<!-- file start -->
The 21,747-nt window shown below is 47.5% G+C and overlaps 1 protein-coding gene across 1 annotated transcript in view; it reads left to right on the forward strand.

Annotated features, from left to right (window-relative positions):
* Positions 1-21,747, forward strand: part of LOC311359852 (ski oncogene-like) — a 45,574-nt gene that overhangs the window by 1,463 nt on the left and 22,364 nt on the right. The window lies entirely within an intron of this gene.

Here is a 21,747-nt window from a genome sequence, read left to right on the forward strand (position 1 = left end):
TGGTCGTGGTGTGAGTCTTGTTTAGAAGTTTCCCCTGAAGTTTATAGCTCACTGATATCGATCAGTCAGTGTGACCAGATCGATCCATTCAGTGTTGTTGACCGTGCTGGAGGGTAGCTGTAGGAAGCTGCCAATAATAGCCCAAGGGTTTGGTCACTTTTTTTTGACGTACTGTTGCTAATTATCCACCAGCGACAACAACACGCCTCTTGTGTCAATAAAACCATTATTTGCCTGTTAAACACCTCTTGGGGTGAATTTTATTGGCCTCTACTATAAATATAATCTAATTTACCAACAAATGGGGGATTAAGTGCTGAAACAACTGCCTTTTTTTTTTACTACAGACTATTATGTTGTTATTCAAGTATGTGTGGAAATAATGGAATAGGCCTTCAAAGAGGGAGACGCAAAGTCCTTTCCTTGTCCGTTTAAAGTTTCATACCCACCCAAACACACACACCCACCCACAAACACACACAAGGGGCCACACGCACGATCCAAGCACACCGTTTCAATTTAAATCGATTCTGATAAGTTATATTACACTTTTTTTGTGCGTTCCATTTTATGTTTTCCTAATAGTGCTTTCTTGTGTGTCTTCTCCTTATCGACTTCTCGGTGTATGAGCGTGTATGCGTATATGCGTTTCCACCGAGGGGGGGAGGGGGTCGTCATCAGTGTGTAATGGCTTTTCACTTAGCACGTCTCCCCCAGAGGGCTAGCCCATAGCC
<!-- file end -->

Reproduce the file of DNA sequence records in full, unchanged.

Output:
The 21,747-nt window shown below is 47.5% G+C and overlaps 1 protein-coding gene across 1 annotated transcript in view; it reads left to right on the forward strand.

Annotated features, from left to right (window-relative positions):
* Positions 1-21,747, forward strand: part of LOC311359852 (ski oncogene-like) — a 45,574-nt gene that overhangs the window by 1,463 nt on the left and 22,364 nt on the right. The window lies entirely within an intron of this gene.

Here is a 21,747-nt window from a genome sequence, read left to right on the forward strand (position 1 = left end):
TGGTCGTGGTGTGAGTCTTGTTTAGAAGTTTCCCCTGAAGTTTATAGCTCACTGATATCGATCAGTCAGTGTGACCAGATCGATCCATTCAGTGTTGTTGACCGTGCTGGAGGGTAGCTGTAGGAAGCTGCCAATAATAGCCCAAGGGTTTGGTCACTTTTTTTTGACGTACTGTTGCTAATTATCCACCAGCGACAACAACACGCCTCTTGTGTCAATAAAACCATTATTTGCCTGTTAAACACCTCTTGGGGTGAATTTTATTGGCCTCTACTATAAATATAATCTAATTTACCAACAAATGGGGGATTAAGTGCTGAAACAACTGCCTTTTTTTTTTACTACAGACTATTATGTTGTTATTCAAGTATGTGTGGAAATAATGGAATAGGCCTTCAAAGAGGGAGACGCAAAGTCCTTTCCTTGTCCGTTTAAAGTTTCATACCCACCCAAACACACACACCCACCCACAAACACACACAAGGGGCCACACGCACGATCCAAGCACACCGTTTCAATTTAAATCGATTCTGATAAGTTATATTACACTTTTTTTGTGCGTTCCATTTTATGTTTTCCTAATAGTGCTTTCTTGTGTGTCTTCTCCTTATCGACTTCTCGGTGTATGAGCGTGTATGCGTATATGCGTTTCCACCGAGGGGGGGAGGGGGTCGTCATCAGTGTGTAATGGCTTTTCACTTAGCACGTCTCCCCCAGAGGGCTAGCCCATAGCC